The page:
There are a number of cases in recent Australian legal history where a journalist has been sued personally. Insurance underwriters will simply not cover a writer who does not have the indemnity of their publisher because the writer simply does not have control over the final output.

Legally, anyone deemed “responsible” for the publication of defamatory or otherwise contentious material is liable, so that can include the writer, the editors and / or the publisher.  But if you sign a contract where you indemnify the publisher against any legal action, you may well wear the brunt of a claim – and it’s quite possible you may have to sell any assets you own, including your family home, to meet a legal action.

One freelancer who writes about gardening has now informed their publishers that, as they have been unable to find indemnity insurance of the scope required,  they will now cease making product and material recommendations. This freelancer stated:

“Melodramatic as it may sound, I feel this step is necessary as once large corporates know that freelancers are standing alone on liability, they can simply hit us with vexatious suits to shut us up if we talk about products or practices that they don’t want us talking about as they know we can’t fight back.”

This is not a great outcome for journalism in general.

Australian Publishers Rights Grabs – what to do

Was there a conference that a whole swag of publishing lawyers went to recently? A number of Australian publishers who previously had fair and reasonable arrangements with their writers have started going for ‘rights grabs.’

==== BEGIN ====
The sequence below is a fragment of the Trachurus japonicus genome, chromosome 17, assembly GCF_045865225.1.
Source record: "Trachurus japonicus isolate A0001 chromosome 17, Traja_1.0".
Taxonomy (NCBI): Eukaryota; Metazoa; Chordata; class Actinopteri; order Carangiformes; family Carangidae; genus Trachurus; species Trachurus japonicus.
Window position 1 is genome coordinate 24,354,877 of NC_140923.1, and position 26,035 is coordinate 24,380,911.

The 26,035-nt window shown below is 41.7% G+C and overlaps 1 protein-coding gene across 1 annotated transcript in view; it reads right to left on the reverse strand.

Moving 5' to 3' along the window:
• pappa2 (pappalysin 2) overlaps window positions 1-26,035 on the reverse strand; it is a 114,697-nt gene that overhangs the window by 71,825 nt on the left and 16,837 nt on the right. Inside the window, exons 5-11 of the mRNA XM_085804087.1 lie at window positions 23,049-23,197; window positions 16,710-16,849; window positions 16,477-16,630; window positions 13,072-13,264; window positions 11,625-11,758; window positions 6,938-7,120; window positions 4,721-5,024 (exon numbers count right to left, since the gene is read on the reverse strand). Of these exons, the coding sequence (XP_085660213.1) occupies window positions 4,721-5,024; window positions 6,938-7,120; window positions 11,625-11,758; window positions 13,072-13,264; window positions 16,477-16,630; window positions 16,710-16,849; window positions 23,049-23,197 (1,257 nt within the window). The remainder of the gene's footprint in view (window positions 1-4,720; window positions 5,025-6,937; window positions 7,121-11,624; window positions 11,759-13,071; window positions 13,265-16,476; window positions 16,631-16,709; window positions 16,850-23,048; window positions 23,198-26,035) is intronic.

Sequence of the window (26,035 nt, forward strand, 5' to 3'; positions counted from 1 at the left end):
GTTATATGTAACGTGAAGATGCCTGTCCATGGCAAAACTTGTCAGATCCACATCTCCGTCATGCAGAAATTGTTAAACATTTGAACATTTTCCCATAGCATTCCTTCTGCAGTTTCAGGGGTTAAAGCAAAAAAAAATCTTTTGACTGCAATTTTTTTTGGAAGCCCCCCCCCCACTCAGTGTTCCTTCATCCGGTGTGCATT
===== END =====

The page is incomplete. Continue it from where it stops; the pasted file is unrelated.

Several prominent Australian freelancers are now refusing to work locally and are selling their work in the USA, where major publishers do not impose these terms.

What’s a rights grab?

Look out for these in a publishing contract:

* you assign copyright – or worse, assign all intellectual property rights including copyright
* you assign exclusive licence for all media, without a time or territory limit
* you assign moral rights, or allow unconditional consent to alter, reformat and adapt the material for any purpose without including your byline

What can you do?

Option 1: Cross out the prejudicial clauses in pen. You don’t have to add new clauses, because under the Copyright Act, as a freelance writer, you hold copyright and moral rights unless you assign these. Unless you assign other rights, you give the publisher a once-off use of your material in the print or online publication. Sign the (now slightly defaced) contract (keeping a photocopy on file) and mail it to your publisher. Many Australian publishers have accepted such responses in the past.

Option 2: Send your publisher a different contract, which you are comfortable with. You can use this one if you choose.

Publishers generally only need to control exclusive print rights for a certain time period – eg six months after submission, reverting to non-exclusive. Digital rights should always be non-exclusive.

Remember – to resell your work through a syndication agency, you generally need to retain copyright.